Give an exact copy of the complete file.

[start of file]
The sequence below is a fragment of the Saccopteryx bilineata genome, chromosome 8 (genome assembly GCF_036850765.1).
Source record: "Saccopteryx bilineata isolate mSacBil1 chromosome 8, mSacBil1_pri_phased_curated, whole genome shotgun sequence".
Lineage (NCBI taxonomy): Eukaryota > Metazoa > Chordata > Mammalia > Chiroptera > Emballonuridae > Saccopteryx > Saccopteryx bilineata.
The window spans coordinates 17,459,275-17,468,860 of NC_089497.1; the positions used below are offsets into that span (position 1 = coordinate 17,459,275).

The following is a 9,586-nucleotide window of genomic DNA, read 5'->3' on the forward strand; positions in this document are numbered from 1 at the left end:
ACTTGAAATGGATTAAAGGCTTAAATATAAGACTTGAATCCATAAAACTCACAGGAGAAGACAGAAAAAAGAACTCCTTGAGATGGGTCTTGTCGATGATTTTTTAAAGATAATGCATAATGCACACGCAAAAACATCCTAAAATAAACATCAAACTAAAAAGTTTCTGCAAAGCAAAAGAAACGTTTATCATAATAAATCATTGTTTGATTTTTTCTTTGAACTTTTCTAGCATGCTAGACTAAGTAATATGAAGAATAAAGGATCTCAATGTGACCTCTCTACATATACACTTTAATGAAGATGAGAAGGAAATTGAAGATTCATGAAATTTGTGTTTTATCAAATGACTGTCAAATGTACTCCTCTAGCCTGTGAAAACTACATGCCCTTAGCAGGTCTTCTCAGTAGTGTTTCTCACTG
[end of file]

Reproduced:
The sequence below is a fragment of the Saccopteryx bilineata genome, chromosome 8 (genome assembly GCF_036850765.1).
Source record: "Saccopteryx bilineata isolate mSacBil1 chromosome 8, mSacBil1_pri_phased_curated, whole genome shotgun sequence".
Lineage (NCBI taxonomy): Eukaryota > Metazoa > Chordata > Mammalia > Chiroptera > Emballonuridae > Saccopteryx > Saccopteryx bilineata.
The window spans coordinates 17,459,275-17,468,860 of NC_089497.1; the positions used below are offsets into that span (position 1 = coordinate 17,459,275).

The following is a 9,586-nucleotide window of genomic DNA, read 5'->3' on the forward strand; positions in this document are numbered from 1 at the left end:
ACTTGAAATGGATTAAAGGCTTAAATATAAGACTTGAATCCATAAAACTCACAGGAGAAGACAGAAAAAAGAACTCCTTGAGATGGGTCTTGTCGATGATTTTTTAAAGATAATGCATAATGCACACGCAAAAACATCCTAAAATAAACATCAAACTAAAAAGTTTCTGCAAAGCAAAAGAAACGTTTATCATAATAAATCATTGTTTGATTTTTTCTTTGAACTTTTCTAGCATGCTAGACTAAGTAATATGAAGAATAAAGGATCTCAATGTGACCTCTCTACATATACACTTTAATGAAGATGAGAAGGAAATTGAAGATTCATGAAATTTGTGTTTTATCAAATGACTGTCAAATGTACTCCTCTAGCCTGTGAAAACTACATGCCCTTAGCAGGTCTTCTCAGTAGTGTTTCTCACTG